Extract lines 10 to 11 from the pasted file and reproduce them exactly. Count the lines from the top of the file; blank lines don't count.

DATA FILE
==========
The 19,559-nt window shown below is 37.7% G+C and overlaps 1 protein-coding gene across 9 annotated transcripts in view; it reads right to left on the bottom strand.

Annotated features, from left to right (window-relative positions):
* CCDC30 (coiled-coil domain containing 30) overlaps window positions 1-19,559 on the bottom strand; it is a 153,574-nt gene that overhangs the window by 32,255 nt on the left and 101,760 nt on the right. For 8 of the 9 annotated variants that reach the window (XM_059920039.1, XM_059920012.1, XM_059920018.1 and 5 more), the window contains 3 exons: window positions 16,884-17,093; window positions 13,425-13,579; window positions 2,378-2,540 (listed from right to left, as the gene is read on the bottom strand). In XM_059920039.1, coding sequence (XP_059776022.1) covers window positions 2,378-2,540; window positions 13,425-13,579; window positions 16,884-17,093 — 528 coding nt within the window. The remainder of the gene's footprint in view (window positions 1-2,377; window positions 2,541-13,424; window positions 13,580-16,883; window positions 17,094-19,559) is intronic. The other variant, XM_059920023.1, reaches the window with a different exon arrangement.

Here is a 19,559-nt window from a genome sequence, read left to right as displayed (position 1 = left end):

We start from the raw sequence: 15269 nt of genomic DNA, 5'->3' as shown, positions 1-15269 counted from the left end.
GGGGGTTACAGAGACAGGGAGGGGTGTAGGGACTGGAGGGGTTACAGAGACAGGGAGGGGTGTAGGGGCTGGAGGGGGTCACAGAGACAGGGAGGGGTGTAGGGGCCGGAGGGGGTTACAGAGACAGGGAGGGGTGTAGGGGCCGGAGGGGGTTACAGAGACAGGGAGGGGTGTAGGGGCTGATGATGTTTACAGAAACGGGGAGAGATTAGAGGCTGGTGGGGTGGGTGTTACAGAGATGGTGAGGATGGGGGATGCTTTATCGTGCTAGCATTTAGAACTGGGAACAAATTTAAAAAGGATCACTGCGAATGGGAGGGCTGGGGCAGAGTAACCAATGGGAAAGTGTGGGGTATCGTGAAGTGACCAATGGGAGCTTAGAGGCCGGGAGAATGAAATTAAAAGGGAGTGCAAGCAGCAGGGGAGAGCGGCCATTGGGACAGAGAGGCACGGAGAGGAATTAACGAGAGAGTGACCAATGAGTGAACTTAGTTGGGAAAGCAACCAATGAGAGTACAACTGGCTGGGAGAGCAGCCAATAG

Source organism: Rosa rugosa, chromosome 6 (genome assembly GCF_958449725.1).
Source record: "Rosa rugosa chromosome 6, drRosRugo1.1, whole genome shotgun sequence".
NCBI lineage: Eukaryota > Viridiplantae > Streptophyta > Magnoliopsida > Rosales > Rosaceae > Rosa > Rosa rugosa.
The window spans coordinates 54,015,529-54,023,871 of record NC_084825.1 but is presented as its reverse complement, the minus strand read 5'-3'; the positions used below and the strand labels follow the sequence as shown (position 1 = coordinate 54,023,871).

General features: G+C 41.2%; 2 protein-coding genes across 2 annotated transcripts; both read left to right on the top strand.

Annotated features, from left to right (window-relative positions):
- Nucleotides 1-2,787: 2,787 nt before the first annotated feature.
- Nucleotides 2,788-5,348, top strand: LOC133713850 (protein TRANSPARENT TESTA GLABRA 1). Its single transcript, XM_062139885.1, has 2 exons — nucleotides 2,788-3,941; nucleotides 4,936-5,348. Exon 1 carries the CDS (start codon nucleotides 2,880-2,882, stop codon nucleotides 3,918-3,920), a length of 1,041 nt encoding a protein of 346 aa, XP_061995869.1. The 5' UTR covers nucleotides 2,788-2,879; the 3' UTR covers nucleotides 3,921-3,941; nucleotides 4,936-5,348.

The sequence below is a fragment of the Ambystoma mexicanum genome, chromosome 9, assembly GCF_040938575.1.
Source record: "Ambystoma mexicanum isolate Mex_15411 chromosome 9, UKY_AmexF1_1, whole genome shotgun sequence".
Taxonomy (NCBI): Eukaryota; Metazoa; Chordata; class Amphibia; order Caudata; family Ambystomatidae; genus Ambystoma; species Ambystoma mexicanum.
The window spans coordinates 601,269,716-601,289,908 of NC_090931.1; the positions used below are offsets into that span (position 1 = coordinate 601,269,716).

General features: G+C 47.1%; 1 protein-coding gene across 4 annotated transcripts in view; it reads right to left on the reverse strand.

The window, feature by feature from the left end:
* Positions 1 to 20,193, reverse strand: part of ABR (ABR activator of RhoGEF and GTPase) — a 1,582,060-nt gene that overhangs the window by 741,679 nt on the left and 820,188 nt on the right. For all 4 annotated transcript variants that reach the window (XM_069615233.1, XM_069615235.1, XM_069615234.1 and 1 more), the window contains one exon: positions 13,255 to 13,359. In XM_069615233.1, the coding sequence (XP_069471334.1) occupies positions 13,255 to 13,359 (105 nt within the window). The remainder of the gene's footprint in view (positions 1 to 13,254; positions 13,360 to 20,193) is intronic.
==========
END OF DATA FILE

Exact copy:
The window spans coordinates 54,015,529-54,023,871 of record NC_084825.1 but is presented as its reverse complement, the minus strand read 5'-3'; the positions used below and the strand labels follow the sequence as shown (position 1 = coordinate 54,023,871).

General features: G+C 41.2%; 2 protein-coding genes across 2 annotated transcripts; both read left to right on the top strand.